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Covanta Environmental to Take on Phase Two of N.Y.’s Pharmaceutical Take-back Program

pharmaceutical waste
More than 14,670 pounds of expired medication have been destroyed since May 2018.

Covanta Environmental Solutions has been awarded a contract from the New York State Department of Environmental Conservation (DEC) for phase two of its Pharmaceutical Take-Back Pilot Program.

As part of the pilot program's initial launch in 2017, Covanta Environmental Solutions installed 250 collection boxes together with New York State at participating retail pharmacies, long-term healthcare facilities and hospitals providing citizens a secure and convenient place to dispose of their expired and unused medications.

Phase two builds upon the success of the original scope of the Pharmaceutical Take-Back Pilot program by offering kiosks at 230 additional locations.

Covanta Environmental Solutions is responsible for the collection of the material from the kiosks from the participating locations and transport to its parent company's energy-from-waste (EfW) facilities. Covanta's EfW facilities are suited for this initiative as they have a long history of handling the safe and secure destruction of pharmaceuticals regulated by the Drug Enforcement Agency (DEA). Since 2010, Covanta said it has sustainably destroyed more than 5 million pounds of unused and expired medications, this in addition to the more than 14,670 pounds that have been disposed of to date in phase one of the pilot program. Phase one and two of the pilot program will each cover a two-year period.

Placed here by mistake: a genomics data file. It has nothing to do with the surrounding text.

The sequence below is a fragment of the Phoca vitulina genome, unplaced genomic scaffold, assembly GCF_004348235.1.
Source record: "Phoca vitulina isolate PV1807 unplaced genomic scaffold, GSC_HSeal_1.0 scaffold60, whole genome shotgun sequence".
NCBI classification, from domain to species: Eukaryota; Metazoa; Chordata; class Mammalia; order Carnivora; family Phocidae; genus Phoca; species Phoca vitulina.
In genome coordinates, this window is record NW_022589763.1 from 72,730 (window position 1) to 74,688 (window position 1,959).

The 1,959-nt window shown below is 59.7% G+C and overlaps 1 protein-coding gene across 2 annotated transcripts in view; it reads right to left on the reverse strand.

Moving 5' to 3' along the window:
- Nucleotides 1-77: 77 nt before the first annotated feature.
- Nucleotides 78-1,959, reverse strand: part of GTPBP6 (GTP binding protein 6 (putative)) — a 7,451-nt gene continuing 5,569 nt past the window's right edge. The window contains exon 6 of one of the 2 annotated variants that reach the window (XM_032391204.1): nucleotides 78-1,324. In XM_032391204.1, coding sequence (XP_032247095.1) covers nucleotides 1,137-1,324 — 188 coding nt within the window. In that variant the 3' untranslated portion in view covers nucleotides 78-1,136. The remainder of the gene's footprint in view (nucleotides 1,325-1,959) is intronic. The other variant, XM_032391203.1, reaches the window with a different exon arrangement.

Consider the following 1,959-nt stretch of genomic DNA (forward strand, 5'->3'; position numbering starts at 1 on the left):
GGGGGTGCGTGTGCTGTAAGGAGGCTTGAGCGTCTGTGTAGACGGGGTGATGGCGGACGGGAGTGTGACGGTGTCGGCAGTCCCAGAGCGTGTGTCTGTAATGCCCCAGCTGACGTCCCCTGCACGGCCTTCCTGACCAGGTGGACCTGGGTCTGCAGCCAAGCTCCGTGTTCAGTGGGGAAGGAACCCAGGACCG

"We are pleased to continue this meaningful partnership with the New York State Department of Environmental Conservation to provide people from across New York State with a safe and reliable way to dispose of their old and unused medications," said Paul Stauder, president of Covanta Environmental Solutions, in a statement.

The New York State DEC's decision to extend the Pharmaceutical Take-Back Pilot Program to a second phase demonstrates the urgency required in addressing mounting demand for an effective method of ensuring the destruction of these medications. The collection kiosks deliver an elevated convenience factor for community members' disposal efforts, while expediting the removal of leftover medications from household medicine cabinets and ensuring their safe and proper disposal.

Properly disposing of medication is an important step in preventing drugs from falling into the hands of unauthorized users, including children and teens. In addition, disposing of these materials through the EfW process eliminates dangers to water sources and the environment that arise when they are flushed down the drain or improperly disposed of in landfills. 

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